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Special Interests and the Media: Theory and an Application to Climate Change

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  • Jesse M. Shapiro

Abstract

A journalist reports to a voter on an unknown, policy-relevant state. Competing special interests can make claims that contradict the facts but seem credible to the voter. A reputational incentive to avoid taking sides leads the journalist to report special interests’ claims to the voter. In equilibrium, the voter can remain uninformed even when the journalist is perfectly informed. Communication is improved if the journalist discloses her partisan leanings. The model provides an account of persistent public ignorance on climate change that is consistent with narrative and quantitative evidence.

Suggested Citation

  • Jesse M. Shapiro, 2014. "Special Interests and the Media: Theory and an Application to Climate Change," NBER Working Papers 19807, National Bureau of Economic Research, Inc.
  • Handle: RePEc:nbr:nberwo:19807
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    References listed on IDEAS

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    Citations

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    Cited by:

    1. Antony Millner & Hélène Ollivier, 2016. "Beliefs, Politics, and Environmental Policy," Review of Environmental Economics and Policy, Association of Environmental and Resource Economists, vol. 10(2), pages 226-244.
    2. Joanna Tyrowicz, 2007. "Blame No One ?Investment Decisions of the Polish Stock-Listed Companies," Brussels Economic Review, ULB -- Universite Libre de Bruxelles, vol. 50(4), pages 391-410.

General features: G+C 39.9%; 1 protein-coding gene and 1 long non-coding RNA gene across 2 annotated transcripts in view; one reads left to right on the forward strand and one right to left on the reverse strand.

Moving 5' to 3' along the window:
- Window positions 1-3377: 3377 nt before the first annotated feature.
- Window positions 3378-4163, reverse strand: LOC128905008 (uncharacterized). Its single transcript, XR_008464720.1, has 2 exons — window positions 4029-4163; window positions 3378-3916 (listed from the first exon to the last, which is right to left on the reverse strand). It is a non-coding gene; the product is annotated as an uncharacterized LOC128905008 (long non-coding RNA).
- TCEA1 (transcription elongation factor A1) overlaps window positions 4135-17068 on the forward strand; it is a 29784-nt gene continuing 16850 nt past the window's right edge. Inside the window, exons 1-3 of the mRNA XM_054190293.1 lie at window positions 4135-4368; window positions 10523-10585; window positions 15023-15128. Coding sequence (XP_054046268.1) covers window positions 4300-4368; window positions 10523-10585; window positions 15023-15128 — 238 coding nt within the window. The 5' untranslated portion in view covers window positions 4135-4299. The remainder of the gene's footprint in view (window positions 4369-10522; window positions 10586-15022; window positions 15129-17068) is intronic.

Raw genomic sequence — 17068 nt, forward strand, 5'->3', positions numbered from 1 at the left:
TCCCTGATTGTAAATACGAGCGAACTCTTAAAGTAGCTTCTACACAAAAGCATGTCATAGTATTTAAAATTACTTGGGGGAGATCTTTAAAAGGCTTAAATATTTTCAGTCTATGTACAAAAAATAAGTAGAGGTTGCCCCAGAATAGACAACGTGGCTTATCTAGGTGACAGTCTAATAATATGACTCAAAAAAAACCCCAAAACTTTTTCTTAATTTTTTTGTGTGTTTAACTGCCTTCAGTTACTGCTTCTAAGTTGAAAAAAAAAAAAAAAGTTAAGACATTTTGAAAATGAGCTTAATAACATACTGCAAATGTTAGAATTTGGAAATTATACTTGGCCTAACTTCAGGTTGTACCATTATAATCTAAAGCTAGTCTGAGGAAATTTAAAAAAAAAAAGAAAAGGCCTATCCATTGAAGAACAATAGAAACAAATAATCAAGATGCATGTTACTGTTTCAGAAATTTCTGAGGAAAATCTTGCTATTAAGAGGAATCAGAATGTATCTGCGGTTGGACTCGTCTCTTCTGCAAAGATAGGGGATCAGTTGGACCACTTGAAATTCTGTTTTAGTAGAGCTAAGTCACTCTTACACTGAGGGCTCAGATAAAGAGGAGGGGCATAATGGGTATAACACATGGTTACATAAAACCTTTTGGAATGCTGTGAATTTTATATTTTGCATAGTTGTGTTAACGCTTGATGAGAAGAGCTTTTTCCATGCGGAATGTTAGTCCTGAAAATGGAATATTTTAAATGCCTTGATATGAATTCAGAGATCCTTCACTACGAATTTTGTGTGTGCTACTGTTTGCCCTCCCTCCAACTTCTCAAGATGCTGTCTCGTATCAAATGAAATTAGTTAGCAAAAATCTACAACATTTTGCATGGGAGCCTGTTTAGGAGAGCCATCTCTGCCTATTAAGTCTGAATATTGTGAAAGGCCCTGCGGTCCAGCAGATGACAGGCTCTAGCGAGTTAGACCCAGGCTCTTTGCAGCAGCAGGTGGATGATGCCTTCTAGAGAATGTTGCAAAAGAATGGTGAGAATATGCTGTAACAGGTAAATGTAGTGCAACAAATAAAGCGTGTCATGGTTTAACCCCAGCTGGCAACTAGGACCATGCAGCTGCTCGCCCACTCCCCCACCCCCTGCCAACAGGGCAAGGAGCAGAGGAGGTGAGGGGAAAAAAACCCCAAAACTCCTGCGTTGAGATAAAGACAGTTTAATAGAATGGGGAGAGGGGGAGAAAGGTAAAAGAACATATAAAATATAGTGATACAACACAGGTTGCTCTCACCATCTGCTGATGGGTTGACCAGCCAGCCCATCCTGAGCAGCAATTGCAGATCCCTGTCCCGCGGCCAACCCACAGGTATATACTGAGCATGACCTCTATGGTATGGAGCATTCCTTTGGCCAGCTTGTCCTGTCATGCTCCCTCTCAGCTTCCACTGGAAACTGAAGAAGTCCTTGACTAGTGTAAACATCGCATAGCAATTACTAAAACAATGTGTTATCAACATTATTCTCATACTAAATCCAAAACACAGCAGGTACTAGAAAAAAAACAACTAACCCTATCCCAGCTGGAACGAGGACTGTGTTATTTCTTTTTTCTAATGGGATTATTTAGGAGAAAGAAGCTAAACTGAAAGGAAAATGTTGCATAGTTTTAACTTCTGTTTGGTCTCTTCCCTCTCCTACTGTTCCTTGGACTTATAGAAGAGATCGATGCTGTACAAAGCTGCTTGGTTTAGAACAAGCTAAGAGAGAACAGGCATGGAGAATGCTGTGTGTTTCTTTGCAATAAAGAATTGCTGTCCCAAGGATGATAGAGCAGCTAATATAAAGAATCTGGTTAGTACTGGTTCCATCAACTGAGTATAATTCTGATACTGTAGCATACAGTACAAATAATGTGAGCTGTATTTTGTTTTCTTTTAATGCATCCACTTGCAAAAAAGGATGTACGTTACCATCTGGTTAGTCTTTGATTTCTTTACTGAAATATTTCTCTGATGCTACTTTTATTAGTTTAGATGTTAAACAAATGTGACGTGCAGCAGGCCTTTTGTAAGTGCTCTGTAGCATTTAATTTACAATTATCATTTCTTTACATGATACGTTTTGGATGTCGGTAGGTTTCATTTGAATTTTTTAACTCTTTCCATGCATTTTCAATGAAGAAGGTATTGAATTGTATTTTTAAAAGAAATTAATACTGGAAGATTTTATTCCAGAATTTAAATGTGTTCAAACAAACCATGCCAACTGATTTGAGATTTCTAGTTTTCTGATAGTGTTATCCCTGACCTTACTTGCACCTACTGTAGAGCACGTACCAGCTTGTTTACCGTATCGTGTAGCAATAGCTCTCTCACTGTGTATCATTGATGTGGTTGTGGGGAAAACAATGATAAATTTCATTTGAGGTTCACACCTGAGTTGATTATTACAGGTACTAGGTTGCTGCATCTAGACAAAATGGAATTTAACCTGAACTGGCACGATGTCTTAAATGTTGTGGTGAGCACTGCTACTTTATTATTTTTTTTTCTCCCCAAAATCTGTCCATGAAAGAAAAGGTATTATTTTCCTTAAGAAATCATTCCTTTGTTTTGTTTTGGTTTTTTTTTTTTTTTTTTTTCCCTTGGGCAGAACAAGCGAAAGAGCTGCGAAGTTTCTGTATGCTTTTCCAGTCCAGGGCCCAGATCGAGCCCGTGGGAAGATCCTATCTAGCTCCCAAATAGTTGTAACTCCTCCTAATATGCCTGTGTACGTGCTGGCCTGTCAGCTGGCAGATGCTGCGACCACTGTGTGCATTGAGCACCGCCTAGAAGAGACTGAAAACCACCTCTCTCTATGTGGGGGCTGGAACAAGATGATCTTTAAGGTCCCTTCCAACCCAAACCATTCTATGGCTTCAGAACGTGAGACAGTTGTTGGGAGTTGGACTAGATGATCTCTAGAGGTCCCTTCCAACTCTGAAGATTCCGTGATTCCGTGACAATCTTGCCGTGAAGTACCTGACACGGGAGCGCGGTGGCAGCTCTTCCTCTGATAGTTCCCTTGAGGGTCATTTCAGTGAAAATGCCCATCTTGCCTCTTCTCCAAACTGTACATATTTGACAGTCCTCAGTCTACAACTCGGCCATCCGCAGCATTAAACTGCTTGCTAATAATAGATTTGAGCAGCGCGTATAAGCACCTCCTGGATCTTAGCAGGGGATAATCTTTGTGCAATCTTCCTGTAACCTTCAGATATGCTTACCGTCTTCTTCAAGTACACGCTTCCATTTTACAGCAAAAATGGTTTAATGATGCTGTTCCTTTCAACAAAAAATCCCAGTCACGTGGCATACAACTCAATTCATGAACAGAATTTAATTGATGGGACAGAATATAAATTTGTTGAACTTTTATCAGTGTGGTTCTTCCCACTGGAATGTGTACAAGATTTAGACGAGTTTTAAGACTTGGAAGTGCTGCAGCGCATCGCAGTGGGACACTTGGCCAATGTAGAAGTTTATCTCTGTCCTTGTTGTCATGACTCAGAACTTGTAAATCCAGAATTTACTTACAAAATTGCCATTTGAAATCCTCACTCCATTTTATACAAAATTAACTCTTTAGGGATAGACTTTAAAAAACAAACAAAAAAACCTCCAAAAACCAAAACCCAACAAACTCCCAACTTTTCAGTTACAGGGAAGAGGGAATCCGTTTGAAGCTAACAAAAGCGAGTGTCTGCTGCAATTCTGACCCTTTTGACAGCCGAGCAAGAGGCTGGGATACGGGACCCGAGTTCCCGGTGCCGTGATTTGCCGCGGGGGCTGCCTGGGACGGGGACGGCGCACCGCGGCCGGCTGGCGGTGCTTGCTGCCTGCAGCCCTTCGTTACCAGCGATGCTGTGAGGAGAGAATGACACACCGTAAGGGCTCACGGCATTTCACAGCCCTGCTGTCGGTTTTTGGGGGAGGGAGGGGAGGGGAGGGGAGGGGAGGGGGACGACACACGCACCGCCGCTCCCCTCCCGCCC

3. Yann Bramoullé & Caroline Orset, 2015. "Manufacturing Doubt," Post-Print hal-01591999, HAL.
    4. Sareh Vosooghi, 2017. "Information Design In Coalition Formation Games," Working Papers 2017.28, Fondazione Eni Enrico Mattei.
    5. Robert C. Schmidt, 2015. "The political economy of climate policy," Working Papers 2015015, Berlin Doctoral Program in Economics and Management Science (BDPEMS).
    6. Couttenier, Mathieu & Hatte, Sophie, 2016. "Mass media effects on non-governmental organizations," Journal of Development Economics, Elsevier, vol. 123(C), pages 57-72.
    7. Wolton, Stephane, 2017. "Are Biased Media Bad for Democracy?," MPRA Paper 84837, University Library of Munich, Germany.
    8. repec:ebl:ecbull:eb-17-00268 is not listed on IDEAS
    9. Eraslan, Hulya & Ozerturk, Saltuk, 2017. "Information Gatekeeping and Media Bias," Working Papers 17-001, Rice University, Department of Economics.
    10. Le Yaouanq, Yves, 2018. "A Model of Ideological Thinking," Rationality and Competition Discussion Paper Series 85, CRC TRR 190 Rationality and Competition.
    11. Hulya Eraslan & Saltuk Ozerturk, 2018. "Information Gatekeeping and Media Bias," Koç University-TUSIAD Economic Research Forum Working Papers 1808, Koc University-TUSIAD Economic Research Forum.

    More about this item

    JEL classification:

    • D72 - Microeconomics - - Analysis of Collective Decision-Making - - - Political Processes: Rent-seeking, Lobbying, Elections, Legislatures, and Voting Behavior
    • D83 - Microeconomics - - Information, Knowledge, and Uncertainty - - - Search; Learning; Information and Knowledge; Communication; Belief; Unawareness
    • Q54 - Agricultural and Natural Resource Economics; Environmental and Ecological Economics - - Environmental Economics - - - Climate; Natural Disasters and their Management; Global Warming

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